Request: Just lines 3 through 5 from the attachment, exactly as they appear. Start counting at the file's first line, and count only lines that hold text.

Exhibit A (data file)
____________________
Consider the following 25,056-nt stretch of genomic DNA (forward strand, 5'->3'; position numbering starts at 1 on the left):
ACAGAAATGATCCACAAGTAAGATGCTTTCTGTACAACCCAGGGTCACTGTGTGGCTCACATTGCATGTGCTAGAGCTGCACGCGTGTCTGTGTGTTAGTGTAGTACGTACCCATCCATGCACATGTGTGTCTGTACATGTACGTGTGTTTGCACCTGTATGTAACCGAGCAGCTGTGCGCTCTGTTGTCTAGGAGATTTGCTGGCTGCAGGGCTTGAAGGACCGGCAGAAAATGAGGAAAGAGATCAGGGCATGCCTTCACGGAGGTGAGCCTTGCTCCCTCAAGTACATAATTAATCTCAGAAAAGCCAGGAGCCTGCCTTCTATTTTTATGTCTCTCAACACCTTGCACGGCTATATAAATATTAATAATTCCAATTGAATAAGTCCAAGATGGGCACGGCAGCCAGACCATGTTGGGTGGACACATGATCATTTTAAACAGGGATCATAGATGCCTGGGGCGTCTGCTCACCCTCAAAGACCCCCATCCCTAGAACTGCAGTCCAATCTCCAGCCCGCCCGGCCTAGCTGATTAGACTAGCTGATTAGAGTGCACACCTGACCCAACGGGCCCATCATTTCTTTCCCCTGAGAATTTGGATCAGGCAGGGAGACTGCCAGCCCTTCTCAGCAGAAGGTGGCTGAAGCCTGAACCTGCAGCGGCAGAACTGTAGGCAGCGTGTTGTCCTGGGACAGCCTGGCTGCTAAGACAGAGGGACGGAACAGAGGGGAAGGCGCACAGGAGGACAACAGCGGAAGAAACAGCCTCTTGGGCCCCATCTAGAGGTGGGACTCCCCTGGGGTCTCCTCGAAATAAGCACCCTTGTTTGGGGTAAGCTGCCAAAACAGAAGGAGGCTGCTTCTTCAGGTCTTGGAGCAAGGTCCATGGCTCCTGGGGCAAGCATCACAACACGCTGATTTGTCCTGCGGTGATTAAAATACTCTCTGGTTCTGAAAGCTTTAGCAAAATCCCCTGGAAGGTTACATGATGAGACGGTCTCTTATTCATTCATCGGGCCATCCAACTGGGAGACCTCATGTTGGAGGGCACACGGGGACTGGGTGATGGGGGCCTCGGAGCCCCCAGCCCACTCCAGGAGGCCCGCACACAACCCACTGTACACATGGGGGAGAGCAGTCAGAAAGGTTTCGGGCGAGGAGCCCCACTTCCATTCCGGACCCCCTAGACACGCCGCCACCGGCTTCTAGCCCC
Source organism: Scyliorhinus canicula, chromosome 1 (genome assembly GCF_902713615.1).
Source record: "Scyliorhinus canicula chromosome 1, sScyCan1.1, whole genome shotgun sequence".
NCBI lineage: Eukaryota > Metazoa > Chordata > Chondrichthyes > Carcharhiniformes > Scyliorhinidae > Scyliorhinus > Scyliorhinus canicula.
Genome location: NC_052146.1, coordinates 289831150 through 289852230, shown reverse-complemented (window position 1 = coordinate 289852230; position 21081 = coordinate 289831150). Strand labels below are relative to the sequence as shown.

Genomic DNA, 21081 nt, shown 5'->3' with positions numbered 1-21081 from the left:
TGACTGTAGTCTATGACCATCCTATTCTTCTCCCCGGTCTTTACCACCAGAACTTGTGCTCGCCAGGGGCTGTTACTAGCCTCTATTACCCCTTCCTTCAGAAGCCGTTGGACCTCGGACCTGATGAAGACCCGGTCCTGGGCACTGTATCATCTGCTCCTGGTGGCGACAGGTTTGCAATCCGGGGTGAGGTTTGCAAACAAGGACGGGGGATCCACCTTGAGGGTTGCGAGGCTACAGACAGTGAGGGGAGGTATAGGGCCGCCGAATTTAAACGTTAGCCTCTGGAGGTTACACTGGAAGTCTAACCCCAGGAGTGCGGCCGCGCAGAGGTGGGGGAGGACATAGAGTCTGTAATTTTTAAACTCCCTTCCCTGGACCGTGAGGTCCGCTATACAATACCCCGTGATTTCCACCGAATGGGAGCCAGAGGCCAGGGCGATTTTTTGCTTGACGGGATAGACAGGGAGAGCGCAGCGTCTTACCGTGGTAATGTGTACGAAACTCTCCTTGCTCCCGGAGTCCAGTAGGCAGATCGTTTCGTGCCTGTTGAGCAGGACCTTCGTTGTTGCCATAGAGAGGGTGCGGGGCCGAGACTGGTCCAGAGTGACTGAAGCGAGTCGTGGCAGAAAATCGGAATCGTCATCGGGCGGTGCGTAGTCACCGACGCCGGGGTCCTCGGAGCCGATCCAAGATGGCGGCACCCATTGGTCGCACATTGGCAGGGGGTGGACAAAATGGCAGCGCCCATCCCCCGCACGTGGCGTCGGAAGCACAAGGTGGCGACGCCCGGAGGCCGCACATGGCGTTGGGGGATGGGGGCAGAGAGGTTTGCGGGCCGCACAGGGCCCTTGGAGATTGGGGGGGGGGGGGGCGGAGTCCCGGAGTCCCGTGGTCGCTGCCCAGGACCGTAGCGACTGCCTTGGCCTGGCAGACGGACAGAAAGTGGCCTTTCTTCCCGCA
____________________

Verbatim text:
Source organism: Scyliorhinus canicula, chromosome 1 (genome assembly GCF_902713615.1).
Source record: "Scyliorhinus canicula chromosome 1, sScyCan1.1, whole genome shotgun sequence".
NCBI lineage: Eukaryota > Metazoa > Chordata > Chondrichthyes > Carcharhiniformes > Scyliorhinidae > Scyliorhinus > Scyliorhinus canicula.